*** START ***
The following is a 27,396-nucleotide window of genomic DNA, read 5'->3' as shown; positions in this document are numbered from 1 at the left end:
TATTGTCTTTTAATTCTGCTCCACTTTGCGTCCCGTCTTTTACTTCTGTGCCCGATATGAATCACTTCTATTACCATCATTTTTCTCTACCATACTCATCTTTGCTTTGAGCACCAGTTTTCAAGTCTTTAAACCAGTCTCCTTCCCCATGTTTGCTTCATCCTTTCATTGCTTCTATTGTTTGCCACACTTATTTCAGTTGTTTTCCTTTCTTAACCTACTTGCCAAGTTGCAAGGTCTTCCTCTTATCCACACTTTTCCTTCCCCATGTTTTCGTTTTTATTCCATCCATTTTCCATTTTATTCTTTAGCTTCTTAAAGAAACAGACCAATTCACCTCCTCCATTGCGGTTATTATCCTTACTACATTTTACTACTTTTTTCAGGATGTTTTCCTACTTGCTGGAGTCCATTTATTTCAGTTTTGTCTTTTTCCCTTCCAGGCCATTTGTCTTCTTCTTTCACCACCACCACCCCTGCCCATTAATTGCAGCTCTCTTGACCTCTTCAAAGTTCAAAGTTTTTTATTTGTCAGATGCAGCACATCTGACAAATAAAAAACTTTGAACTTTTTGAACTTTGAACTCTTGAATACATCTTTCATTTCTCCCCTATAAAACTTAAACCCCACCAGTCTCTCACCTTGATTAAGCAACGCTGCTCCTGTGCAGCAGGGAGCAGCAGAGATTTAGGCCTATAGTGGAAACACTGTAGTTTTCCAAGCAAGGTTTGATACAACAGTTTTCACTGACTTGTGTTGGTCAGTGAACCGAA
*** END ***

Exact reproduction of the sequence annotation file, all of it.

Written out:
The following is a 27,396-nucleotide window of genomic DNA, read 5'->3' as shown; positions in this document are numbered from 1 at the left end:
TATTGTCTTTTAATTCTGCTCCACTTTGCGTCCCGTCTTTTACTTCTGTGCCCGATATGAATCACTTCTATTACCATCATTTTTCTCTACCATACTCATCTTTGCTTTGAGCACCAGTTTTCAAGTCTTTAAACCAGTCTCCTTCCCCATGTTTGCTTCATCCTTTCATTGCTTCTATTGTTTGCCACACTTATTTCAGTTGTTTTCCTTTCTTAACCTACTTGCCAAGTTGCAAGGTCTTCCTCTTATCCACACTTTTCCTTCCCCATGTTTTCGTTTTTATTCCATCCATTTTCCATTTTATTCTTTAGCTTCTTAAAGAAACAGACCAATTCACCTCCTCCATTGCGGTTATTATCCTTACTACATTTTACTACTTTTTTCAGGATGTTTTCCTACTTGCTGGAGTCCATTTATTTCAGTTTTGTCTTTTTCCCTTCCAGGCCATTTGTCTTCTTCTTTCACCACCACCACCCCTGCCCATTAATTGCAGCTCTCTTGACCTCTTCAAAGTTCAAAGTTTTTTATTTGTCAGATGCAGCACATCTGACAAATAAAAAACTTTGAACTTTTTGAACTTTGAACTCTTGAATACATCTTTCATTTCTCCCCTATAAAACTTAAACCCCACCAGTCTCTCACCTTGATTAAGCAACGCTGCTCCTGTGCAGCAGGGAGCAGCAGAGATTTAGGCCTATAGTGGAAACACTGTAGTTTTCCAAGCAAGGTTTGATACAACAGTTTTCACTGACTTGTGTTGGTCAGTGAACCGAA